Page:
Japan vehemently protested against China’s establishment of an “air defense identification zone” over the Diaoyu islands, or Senkaku, in the East China Sea, in the lastest flareup of tensions between the two Asian nations.
The identification zone gives China the right to identify and potentially take military action against aircraft near the islands, which are administered by Japan but claimed by Beijing and Taipei.
Foreign Minister Fumio Kishida lodged an immediate protest with the Chinese embassy in Tokyo, saying it was a “very dangerous” action that could lead to an all-out conflict.
“It was a one-sided action and cannot be allowed,” Kishida told reporters, according to Kyodo News. He also warned that it could “trigger unpredictable events.”
Japan Prime Minister Shinzo Abe censured Beijing’s latest attempts to stamp its name over the disputed islands as “unenforceable”.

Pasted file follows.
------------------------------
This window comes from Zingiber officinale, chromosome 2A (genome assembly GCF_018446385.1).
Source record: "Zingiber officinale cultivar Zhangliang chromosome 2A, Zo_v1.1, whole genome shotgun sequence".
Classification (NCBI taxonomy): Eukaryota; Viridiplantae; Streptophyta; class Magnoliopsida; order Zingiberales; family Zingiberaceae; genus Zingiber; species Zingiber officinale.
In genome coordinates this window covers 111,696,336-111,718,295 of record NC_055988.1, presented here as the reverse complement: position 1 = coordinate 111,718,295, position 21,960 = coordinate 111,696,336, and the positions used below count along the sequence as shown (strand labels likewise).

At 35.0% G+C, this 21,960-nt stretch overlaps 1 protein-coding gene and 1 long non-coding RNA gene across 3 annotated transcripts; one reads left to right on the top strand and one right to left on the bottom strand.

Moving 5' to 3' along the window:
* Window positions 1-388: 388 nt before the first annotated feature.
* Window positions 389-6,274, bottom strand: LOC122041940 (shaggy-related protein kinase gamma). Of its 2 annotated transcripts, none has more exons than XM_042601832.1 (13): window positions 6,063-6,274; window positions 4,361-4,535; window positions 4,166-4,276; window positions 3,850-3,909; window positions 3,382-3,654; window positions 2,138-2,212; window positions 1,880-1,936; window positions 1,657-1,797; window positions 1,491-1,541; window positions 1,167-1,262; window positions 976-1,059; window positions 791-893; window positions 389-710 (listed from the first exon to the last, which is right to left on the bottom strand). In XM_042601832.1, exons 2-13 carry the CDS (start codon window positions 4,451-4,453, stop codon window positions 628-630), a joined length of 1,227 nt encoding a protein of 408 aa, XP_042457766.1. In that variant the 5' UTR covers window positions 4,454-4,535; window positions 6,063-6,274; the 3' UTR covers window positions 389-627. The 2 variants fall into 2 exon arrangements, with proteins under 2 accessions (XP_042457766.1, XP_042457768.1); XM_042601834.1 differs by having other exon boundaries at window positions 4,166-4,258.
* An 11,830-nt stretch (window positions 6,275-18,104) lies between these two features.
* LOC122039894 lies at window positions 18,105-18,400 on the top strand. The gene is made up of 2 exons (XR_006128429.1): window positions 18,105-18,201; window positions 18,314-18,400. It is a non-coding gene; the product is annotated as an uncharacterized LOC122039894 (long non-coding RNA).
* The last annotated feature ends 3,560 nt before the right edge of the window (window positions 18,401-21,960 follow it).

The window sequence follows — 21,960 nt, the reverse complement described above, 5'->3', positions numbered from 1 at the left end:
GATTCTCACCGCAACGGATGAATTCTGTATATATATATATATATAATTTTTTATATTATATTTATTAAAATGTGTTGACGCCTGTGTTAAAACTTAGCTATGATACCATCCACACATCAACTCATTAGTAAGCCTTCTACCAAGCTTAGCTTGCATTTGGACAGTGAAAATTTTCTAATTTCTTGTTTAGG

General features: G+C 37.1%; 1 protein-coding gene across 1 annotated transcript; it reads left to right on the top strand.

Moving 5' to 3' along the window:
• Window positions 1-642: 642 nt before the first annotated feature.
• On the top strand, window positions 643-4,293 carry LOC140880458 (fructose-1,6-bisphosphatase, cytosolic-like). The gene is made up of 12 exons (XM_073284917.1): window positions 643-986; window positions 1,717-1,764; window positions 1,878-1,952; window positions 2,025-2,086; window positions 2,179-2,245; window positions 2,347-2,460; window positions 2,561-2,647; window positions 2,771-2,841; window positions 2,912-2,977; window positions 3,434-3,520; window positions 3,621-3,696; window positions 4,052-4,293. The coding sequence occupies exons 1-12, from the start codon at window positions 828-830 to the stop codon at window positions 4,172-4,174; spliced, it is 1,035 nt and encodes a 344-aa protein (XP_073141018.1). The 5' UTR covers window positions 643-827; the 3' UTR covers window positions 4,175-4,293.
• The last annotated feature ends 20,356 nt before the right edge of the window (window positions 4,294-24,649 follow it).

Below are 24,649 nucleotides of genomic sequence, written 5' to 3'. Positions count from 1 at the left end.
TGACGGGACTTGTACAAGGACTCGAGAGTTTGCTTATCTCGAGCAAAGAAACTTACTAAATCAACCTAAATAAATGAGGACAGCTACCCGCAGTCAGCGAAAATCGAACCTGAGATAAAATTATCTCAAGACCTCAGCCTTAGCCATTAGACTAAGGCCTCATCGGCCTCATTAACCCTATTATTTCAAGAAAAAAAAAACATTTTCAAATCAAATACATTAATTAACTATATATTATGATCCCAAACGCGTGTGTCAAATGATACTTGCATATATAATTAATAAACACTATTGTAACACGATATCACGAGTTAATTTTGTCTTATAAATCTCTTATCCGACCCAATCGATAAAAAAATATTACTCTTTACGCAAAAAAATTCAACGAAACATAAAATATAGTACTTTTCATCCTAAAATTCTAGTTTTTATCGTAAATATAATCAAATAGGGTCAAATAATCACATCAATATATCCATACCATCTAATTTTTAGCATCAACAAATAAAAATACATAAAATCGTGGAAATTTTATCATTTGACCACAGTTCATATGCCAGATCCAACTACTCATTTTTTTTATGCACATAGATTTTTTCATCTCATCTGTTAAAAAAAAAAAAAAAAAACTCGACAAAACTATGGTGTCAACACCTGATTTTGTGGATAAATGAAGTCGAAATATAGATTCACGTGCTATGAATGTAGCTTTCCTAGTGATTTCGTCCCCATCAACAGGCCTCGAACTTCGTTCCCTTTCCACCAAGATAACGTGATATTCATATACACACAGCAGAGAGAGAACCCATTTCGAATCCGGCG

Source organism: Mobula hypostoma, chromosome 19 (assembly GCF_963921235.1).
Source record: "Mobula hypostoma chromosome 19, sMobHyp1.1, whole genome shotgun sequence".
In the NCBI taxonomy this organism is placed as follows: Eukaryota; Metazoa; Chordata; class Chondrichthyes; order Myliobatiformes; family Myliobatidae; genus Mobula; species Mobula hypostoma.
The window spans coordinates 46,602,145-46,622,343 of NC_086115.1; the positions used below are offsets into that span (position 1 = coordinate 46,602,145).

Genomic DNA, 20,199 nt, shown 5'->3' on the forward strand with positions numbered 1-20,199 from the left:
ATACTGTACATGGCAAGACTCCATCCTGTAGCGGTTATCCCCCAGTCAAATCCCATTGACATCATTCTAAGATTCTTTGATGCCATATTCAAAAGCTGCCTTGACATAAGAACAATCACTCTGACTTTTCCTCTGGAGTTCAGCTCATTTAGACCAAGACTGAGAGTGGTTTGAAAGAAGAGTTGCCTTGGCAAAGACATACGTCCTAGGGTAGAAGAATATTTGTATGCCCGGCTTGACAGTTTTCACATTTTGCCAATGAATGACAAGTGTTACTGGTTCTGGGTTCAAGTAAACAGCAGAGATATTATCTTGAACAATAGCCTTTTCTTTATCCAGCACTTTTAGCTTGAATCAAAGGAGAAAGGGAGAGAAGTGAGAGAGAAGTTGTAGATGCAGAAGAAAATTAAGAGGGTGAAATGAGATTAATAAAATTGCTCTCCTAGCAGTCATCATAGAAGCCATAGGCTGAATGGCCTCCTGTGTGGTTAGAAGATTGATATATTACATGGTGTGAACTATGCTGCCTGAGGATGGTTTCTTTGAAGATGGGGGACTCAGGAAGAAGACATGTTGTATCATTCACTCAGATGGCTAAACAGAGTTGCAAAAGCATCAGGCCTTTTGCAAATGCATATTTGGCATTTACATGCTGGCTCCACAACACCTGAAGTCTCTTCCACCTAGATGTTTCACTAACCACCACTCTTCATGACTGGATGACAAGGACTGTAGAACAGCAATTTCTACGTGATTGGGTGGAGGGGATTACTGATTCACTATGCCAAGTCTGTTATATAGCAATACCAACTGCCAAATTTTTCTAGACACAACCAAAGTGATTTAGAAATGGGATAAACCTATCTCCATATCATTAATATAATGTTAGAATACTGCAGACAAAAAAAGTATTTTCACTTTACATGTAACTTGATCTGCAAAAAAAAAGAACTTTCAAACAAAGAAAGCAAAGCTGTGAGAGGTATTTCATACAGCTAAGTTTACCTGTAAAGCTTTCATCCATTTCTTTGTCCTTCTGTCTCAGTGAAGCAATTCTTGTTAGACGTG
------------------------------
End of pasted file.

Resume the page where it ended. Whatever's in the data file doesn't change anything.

“The measures by the Chinese side have no validity whatsoever on Japan, we demand China revoke any measures that could infringe upon the freedom of flight in international airspace,” Abe said during an Upper House session.
“It can invite an unexpected occurrence and it is a very dangerous thing as well.”
Abe said the unilateral decision violates the freedom to fly above open sea, a general principle under the international law.
The US, a key defense ally of Japan, weighed in on the issue.
“We view this development as a destabilizing attempt to alter the status quo in the region,” US defense secretary Chuck Hagel said. He reaffirmed that Washington would stand by its security treaty obligations to aid Japan if it were attacked.
China’s defense ministry retaliated with its own protest with both the US and Japan.
“This is a necessary measure China has taken to exercise its right to self-defense,” said Yang Yujun, a spokesman for the ministry. “It is not directed against any specific country or target. It does not affect the freedom of flights in the airspace.”
The longstanding dispute between the Asian powers has churned waters around the islands. Both nations have sent patrol vessels and scrambled aircraft in wild-goose chases to assert their sovereignty.
By Maesie Bertumen
Image: The Australian